- Design the circuit to meet the following requirements. For operating point calculations, you can assume β=∞.
- In no load condition(R
_{L}=∞), quiescent currents through Q_{1,2,3}and the feedback branch R_{1},R_{2}are equal - Quiescent V
_{CE3}should be 2 to 3V. - Efficiency when R
_{L}=125Ω and V_{out}=6V is 0.96*V_{out}/V_{in}. - C
_{c}should be adjusted as described below.

- Optimizing the dc operating point: Calculate the resistor values to meet the specifications above. If you try to realize these exact values with series parallel combinations of resistors, the assembly can get quite messy. Therefore:
- Use the nearest standard values available. At most, go for a combination of two resistors for each.
- For the feedback network, use five identical resistors, with four in parallel or series as appropriate to realize the ratio accurately
- Ensure that the collector resistances of Q
_{1,2}are identical. - Build the circuit, compensate it if necessary and measure the dc voltages V
_{c1,c2}at the collectors of Q_{1,2}. - If V
_{c1}is different from V_{c2}, the differential pair is not perfectly balanced. Q_{1}'s collector voltage is fixed by the dc operating point of the following stages. Q_{2}'s current needs to be reduced by (V_{c1}-V_{c2})/R_{c}. - To do this, measure the voltage V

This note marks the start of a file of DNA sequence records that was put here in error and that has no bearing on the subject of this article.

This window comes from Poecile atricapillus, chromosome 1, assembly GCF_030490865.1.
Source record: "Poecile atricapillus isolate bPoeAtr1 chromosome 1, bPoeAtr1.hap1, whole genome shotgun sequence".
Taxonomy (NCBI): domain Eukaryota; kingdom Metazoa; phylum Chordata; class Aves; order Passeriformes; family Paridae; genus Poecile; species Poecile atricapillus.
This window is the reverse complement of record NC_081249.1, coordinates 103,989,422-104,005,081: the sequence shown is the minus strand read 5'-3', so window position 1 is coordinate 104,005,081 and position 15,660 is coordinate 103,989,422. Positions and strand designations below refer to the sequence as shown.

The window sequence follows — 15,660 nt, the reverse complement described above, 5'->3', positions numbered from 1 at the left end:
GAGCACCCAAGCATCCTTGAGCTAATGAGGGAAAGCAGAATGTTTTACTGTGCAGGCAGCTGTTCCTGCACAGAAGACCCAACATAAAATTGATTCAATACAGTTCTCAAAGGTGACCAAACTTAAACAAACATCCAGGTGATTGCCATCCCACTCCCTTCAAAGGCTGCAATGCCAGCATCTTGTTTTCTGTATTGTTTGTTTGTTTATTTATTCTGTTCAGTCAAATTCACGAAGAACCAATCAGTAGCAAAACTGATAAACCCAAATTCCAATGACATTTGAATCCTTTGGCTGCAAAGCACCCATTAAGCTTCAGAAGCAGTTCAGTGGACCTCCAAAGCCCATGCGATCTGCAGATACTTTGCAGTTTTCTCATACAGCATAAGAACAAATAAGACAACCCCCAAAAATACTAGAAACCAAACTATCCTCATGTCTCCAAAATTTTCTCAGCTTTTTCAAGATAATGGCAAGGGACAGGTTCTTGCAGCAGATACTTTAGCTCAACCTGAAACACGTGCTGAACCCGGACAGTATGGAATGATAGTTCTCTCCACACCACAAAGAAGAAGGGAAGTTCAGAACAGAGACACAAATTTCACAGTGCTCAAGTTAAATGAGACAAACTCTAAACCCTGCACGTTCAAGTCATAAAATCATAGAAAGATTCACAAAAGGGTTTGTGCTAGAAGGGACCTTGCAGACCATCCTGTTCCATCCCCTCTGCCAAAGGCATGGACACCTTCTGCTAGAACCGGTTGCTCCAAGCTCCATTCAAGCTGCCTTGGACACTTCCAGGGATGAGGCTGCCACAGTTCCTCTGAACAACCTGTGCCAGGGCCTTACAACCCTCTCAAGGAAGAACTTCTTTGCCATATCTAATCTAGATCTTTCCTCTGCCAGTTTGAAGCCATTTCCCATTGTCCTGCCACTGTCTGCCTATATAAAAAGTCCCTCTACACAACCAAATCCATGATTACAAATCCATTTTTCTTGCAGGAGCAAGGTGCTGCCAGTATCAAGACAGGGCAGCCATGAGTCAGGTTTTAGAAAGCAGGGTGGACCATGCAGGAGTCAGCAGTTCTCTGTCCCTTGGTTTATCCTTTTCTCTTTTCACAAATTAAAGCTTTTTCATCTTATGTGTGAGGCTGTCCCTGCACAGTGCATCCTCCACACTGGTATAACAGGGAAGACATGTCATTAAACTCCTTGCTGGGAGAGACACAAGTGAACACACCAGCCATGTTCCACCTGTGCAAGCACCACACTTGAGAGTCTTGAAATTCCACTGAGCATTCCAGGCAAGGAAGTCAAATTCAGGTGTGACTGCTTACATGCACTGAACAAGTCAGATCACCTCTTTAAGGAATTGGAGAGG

_{E}at the emitter coupled node and adjust R_{E}such that V_{E}/R_{E,new}= V_{E}/R_{E}-(V_{c1}-V_{c2})/R_{c}. - Again, use the nearest standard value if possible. Ignore mismatch between V
_{c1}and V_{c2}if it is 100mV or less.

- Wire up the amplifier and apply a small signal square wave riding around 1.2V at the reference input and R
_{L}=∞. Does the amplifier settle without ringing? If not, compensate the loop using a capacitor C_{c}as shown in the figure-connect it to the appropriate small signal ground determined above. Start from small values of C_{c}and adjust the value to get 5% overshoot. Change R_{L}to 125Ω. Does the ringing get better or worse? Why?

- Test the regulator with load(dc test):
- Determine the output voltages for R
_{L}=∞, 2kΩ, 500Ω, 125Ω. - Determine the output voltages for V
_{in}=8V, 9V, 10V. Determine the line regulation ΔV_{out}/ΔV_{in}for R_{L}=500Ω. - Determine the minimum V